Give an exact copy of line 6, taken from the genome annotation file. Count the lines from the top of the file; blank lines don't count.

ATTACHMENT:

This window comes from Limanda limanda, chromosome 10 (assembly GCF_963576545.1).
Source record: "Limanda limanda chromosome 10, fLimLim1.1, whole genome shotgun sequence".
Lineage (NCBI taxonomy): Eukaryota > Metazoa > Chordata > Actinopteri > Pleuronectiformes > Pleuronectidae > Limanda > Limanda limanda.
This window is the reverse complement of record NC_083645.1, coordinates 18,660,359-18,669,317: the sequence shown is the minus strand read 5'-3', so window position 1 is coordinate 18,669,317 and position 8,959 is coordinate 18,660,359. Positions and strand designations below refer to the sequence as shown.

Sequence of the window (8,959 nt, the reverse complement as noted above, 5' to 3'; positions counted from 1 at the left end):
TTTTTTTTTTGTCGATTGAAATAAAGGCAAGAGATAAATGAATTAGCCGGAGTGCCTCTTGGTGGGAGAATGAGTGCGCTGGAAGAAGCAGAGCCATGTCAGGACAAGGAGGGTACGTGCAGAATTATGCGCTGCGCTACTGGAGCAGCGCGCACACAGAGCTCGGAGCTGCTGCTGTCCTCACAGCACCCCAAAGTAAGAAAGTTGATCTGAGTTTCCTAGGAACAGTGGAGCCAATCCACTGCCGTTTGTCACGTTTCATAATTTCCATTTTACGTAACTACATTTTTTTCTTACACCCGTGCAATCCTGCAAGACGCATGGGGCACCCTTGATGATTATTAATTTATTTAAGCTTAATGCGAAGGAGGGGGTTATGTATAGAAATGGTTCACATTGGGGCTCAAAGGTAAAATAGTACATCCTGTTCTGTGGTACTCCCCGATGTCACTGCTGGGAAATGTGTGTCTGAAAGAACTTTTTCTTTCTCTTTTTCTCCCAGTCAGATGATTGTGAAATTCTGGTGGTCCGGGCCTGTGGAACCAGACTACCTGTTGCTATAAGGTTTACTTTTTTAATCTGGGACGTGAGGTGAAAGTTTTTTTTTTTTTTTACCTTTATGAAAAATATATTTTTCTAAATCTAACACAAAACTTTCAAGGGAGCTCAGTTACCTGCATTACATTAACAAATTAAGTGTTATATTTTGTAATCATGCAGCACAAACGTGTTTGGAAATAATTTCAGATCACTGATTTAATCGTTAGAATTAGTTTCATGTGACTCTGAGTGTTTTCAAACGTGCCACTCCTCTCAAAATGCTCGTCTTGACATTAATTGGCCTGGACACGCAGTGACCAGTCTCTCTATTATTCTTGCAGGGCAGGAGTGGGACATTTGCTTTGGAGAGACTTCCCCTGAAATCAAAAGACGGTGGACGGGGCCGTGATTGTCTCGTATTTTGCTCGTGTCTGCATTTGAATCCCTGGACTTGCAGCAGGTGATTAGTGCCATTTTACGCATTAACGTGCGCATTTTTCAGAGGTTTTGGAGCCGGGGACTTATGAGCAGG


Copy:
TTTTTTTTTTGTCGATTGAAATAAAGGCAAGAGATAAATGAATTAGCCGGAGTGCCTCTTGGTGGGAGAATGAGTGCGCTGGAAGAAGCAGAGCCATGTCAGGACAAGGAGGGTACGTGCAGAATTATGCGCTGCGCTACTGGAGCAGCGCGCACACAGAGCTCGGAGCTGCTGCTGTCCTCACAGCACCCCAAAGTAAGAAAGTTGATCTGAGTTTCCTAGGAACAGTGGAGCCAATCCACTGCCGTTTGTCACGTTTCATAATTTCCATTTTACGTAACTACATTTTTTTCTTACACCCGTGCAATCCTGCAAGACGCATGGGGCACCCTTGATGATTATTAATTTATTTAAGCTTAATGCGAAGGAGGGGGTTATGTATAGAAATGGTTCACATTGGGGCTCAAAGGTAAAATAGTACATCCTGTTCTGTGGTACTCCCCGATGTCACTGCTGGGAAATGTGTGTCTGAAAGAACTTTTTCTTTCTCTTTTTCTCCCAGTCAGATGATTGTGAAATTCTGGTGGTCCGGGCCTGTGGAACCAGACTACCTGTTGCTATAAGGTTTACTTTTTTAATCTGGGACGTGAGGTGAAAGTTTTTTTTTTTTTTTACCTTTATGAAAAATATATTTTTCTAAATCTAACACAAAACTTTCAAGGGAGCTCAGTTACCTGCATTACATTAACAAATTAAGTGTTATATTTTGTAATCATGCAGCACAAACGTGTTTGGAAATAATTTCAGATCACTGATTTAATCGTTAGAATTAGTTTCATGTGACTCTGAGTGTTTTCAAACGTGCCACTCCTCTCAAAATGCTCGTCTTGACATTAATTGGCCTGGACACGCAGTGACCAGTCTCTCTATTATTCTTGCAGGGCAGGAGTGGGACATTTGCTTTGGAGAGACTTCCCCTGAAATCAAAAGACGGTGGACGGGGCCGTGATTGTCTCGTATTTTGCTCGTGTCTGCATTTGAATCCCTGGACTTGCAGCAGGTGATTAGTGCCATTTTACGCATTAACGTGCGCATTTTTCAGAGGTTTTGGAGCCGGGGACTTATGAGCAGG